$1.1 billion against the dropout of Aboriginal students in Quebec

The federal government announced on Thursday an investment of $1.

$1.1 billion against the dropout of Aboriginal students in Quebec

The federal government announced on Thursday an investment of $1.1 billion over five years to help Indigenous students in Quebec stay in school.

Indigenous Services Canada is therefore tripling the $310.6 million in assistance that was originally provided for in the Freeland budget earlier this year.

The envelope will be used in particular to recruit and retain more than 600 teachers and specialized educational staff in a network of 24 elementary and secondary schools established in 22 Aboriginal communities.

Minister Patty Hajdu made the announcement in Kahnawake along with several Indigenous leaders, including Ghislain Picard, Chief of the Assembly of First Nations Quebec-Labrador, and Kahsennénhawe Sky-Deer, Grand Chief of Kahnawake.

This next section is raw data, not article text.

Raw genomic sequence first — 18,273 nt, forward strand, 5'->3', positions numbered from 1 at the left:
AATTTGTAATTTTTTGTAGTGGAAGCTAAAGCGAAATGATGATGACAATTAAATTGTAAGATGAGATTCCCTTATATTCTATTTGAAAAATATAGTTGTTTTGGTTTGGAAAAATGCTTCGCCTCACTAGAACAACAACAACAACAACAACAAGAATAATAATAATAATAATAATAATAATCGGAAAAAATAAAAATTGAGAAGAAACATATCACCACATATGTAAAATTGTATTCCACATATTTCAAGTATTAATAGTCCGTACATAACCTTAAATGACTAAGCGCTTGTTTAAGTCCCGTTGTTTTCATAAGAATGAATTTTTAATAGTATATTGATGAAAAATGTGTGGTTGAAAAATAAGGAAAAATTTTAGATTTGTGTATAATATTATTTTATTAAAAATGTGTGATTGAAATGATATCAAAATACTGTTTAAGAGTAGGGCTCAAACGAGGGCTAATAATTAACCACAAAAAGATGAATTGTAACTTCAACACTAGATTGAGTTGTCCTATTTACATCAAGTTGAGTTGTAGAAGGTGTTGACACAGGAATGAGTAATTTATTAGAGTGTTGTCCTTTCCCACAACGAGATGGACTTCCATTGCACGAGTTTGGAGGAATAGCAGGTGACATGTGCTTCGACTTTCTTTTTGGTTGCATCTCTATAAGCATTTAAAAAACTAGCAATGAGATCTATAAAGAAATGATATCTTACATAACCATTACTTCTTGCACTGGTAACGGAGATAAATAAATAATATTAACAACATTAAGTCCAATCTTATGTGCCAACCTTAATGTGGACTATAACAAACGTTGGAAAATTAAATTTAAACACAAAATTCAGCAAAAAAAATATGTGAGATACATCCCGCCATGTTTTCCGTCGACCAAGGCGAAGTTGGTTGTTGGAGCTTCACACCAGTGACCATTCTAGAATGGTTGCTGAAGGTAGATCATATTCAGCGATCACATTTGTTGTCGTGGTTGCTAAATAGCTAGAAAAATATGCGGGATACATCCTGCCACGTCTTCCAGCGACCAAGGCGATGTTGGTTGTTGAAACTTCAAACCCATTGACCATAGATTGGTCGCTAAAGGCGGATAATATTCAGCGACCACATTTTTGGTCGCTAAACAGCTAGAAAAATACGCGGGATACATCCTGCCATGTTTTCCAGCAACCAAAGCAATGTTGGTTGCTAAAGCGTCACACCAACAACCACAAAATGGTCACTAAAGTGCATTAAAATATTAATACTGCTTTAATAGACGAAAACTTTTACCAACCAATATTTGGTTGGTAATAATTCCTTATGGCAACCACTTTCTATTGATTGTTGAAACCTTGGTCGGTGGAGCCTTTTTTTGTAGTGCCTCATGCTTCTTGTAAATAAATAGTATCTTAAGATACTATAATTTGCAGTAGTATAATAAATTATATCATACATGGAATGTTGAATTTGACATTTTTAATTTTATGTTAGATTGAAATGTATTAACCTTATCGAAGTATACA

In a press release, Mr. Picard celebrated the culmination of 35 years of work by the First Nations Education Council (FNEC).

“The climate of reconciliation in which the negotiation of the agreement took place was based on the funding formula developed by the FNEC. This agreement reflects the potential for economic and cultural sustainability that our future graduates will bring to their community,” he said.

The school program has been shaped so that the education offered is culturally adapted to the realities of Aboriginal communities, with the objective of improving the student success rate and increasing the high school graduation rate.

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